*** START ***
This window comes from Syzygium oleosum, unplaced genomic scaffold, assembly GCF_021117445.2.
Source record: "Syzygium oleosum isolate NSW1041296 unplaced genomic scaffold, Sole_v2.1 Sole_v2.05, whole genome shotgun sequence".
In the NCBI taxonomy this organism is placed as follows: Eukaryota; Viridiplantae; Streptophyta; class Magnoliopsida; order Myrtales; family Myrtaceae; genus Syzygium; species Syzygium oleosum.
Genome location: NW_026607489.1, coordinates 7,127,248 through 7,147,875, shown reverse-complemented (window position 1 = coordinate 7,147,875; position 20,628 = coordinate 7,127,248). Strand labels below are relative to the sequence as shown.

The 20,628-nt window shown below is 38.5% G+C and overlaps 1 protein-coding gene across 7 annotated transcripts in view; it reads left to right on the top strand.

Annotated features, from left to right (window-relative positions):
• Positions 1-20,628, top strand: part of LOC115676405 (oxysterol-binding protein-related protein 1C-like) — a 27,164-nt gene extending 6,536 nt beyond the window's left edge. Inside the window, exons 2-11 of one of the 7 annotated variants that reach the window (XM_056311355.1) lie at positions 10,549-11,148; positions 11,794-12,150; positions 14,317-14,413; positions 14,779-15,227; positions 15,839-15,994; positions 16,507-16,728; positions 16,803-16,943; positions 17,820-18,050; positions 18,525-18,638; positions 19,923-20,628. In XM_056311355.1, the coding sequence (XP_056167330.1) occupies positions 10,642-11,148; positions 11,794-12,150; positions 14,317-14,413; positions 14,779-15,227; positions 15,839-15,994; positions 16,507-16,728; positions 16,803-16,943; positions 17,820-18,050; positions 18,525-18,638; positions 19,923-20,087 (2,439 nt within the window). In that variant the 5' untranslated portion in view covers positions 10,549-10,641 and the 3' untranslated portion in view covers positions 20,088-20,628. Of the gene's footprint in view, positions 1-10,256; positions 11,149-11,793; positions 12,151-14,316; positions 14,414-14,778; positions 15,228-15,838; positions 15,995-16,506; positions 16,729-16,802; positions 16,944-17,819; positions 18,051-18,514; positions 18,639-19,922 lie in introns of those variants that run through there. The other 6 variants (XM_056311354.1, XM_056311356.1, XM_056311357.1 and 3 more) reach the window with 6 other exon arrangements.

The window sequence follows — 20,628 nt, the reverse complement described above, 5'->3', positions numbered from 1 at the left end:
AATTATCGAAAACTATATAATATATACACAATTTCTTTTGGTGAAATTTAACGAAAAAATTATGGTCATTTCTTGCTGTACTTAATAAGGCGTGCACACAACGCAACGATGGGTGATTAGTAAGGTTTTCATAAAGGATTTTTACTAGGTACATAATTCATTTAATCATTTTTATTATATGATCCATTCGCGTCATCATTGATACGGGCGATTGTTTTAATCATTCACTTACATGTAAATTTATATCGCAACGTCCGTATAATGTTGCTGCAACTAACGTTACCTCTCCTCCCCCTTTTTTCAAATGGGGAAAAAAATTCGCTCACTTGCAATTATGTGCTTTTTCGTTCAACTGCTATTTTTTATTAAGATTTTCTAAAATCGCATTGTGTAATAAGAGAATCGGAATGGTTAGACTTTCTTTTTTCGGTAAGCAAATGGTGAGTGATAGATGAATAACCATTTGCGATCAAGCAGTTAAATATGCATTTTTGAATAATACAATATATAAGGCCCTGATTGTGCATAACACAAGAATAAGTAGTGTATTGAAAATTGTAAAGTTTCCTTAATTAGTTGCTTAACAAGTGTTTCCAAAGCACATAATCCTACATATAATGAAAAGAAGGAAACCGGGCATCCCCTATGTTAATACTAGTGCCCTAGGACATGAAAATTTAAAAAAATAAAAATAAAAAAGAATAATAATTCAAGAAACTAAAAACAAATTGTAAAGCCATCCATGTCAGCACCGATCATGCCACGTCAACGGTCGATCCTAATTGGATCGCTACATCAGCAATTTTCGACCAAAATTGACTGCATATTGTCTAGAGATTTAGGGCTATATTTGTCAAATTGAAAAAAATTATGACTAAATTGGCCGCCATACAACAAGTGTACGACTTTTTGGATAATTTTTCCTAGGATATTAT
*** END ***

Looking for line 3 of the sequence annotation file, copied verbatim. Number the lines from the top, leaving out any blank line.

In the NCBI taxonomy this organism is placed as follows: Eukaryota; Viridiplantae; Streptophyta; class Magnoliopsida; order Myrtales; family Myrtaceae; genus Syzygium; species Syzygium oleosum.